Oscar Gamble (THE TOPPS COMPANY)Though Gamble preferred to play the field, he served as Cleveland’s primary DH in 1974. Of his 124 starts, only 12 came in the outfield. He hit .357 through his first 24 games before a hand injury caused his average to fall off.39 On June 4, Gamble DH’d in the infamous “Ten Cent Beer Night” game, in which thousands of Cleveland fans stormed the field and began attacking the visiting Texas Rangers. Gamble and his teammates emerged from dugout wielding bats in an effort to defend the Rangers players from the intoxicated rioters. The actions of the fans resulted in a Cleveland forfeit. In September 1974, Gamble made headlines when he was charged with rape and assault. The alleged incident occurred on September 15 in Baltimore while the Indians were in town playing the Orioles. Gamble denied the charge and called it a “frame-up.”40 The charges were later dropped after the accuser asked that case be dismissed.41 In a career-high 509 plate appearances, Gamble produced 19 home runs and an .833 OPS while batting .291 –including .302 against lefties.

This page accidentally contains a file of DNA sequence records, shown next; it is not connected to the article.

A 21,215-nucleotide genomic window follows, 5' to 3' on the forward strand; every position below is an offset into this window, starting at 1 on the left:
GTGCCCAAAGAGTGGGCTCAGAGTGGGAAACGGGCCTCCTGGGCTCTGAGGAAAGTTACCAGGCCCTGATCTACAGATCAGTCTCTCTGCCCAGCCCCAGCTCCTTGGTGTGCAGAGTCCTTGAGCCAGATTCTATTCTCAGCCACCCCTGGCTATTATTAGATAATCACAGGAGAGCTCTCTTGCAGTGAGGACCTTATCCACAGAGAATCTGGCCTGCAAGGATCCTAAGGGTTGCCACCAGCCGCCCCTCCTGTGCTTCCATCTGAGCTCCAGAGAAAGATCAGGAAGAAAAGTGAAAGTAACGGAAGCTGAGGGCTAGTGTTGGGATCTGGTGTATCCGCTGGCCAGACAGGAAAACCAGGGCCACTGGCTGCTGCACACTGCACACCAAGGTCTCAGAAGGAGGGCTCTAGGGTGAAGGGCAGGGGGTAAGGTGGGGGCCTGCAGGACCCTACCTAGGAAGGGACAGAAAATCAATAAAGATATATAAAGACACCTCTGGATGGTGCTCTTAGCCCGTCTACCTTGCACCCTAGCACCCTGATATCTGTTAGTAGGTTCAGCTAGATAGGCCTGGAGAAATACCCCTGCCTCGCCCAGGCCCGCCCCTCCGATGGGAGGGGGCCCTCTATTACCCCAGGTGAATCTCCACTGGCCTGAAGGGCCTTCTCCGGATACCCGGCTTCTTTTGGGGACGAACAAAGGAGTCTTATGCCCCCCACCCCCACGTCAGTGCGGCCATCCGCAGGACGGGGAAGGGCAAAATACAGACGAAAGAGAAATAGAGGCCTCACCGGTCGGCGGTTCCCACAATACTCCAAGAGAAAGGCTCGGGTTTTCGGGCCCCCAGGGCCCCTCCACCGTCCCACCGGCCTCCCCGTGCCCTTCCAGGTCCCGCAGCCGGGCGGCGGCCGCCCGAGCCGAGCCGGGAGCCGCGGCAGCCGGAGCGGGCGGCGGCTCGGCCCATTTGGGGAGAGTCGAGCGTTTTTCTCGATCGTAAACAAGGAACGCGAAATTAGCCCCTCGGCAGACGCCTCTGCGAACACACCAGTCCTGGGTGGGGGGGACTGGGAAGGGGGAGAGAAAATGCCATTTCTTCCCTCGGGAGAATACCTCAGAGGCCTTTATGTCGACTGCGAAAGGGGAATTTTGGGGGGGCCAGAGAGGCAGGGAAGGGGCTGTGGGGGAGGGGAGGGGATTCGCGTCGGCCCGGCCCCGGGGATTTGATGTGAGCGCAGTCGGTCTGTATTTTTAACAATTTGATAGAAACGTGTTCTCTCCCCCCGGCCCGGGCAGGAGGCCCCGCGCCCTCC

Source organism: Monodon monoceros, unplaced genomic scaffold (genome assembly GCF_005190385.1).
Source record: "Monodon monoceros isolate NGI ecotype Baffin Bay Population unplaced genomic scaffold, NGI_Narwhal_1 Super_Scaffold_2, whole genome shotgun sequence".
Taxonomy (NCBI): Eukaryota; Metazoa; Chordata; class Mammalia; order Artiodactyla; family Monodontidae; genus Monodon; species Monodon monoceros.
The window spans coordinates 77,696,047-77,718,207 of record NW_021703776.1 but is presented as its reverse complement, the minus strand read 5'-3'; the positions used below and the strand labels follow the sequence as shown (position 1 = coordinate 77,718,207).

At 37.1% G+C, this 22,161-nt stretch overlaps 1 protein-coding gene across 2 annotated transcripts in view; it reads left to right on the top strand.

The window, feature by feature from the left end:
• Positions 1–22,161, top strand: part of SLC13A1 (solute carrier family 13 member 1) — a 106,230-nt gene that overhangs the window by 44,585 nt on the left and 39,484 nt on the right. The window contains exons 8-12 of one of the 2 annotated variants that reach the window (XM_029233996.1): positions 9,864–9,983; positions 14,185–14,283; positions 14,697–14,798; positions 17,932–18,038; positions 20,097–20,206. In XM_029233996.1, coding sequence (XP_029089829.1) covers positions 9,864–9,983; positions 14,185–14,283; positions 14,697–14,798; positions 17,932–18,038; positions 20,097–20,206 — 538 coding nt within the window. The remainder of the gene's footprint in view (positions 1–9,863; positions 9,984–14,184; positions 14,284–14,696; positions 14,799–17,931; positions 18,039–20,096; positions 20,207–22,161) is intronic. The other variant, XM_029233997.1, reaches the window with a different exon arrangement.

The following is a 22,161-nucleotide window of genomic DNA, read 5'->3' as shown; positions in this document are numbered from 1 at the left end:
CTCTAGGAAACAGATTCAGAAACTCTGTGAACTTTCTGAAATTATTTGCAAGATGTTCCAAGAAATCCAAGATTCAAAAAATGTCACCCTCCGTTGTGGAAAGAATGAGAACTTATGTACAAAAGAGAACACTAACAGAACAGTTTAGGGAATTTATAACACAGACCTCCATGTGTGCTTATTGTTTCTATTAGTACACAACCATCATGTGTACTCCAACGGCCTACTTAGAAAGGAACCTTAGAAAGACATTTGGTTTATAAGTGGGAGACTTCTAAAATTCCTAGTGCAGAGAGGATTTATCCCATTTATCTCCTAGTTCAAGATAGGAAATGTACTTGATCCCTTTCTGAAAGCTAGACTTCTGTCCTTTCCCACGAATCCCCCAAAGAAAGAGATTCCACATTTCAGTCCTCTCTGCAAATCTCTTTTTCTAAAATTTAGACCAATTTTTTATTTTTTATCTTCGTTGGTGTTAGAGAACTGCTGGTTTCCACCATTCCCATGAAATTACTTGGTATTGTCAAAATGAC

Despite those good numbers, he was relegated to a platoon role in 1975, much to his chagrin. All but five of his starts –75 games in left and 21 at DH – came against righties. The situation created a rift between Gamble and first-year player-manager Frank Robinson. When Gamble asked why he was not playing more, Robinson said, “a guy hitting .200 shouldn’t be asking to play every day.”42 Indeed, Gamble struggled in the first half of the season (.227 average, five homers, .702 OPS) but rebounded with a strong second half (.295 average, 10 homers, .925 OPS) for the middling Indians. Following the season, he was traded to the Yankees for pitcher Pat Dobson.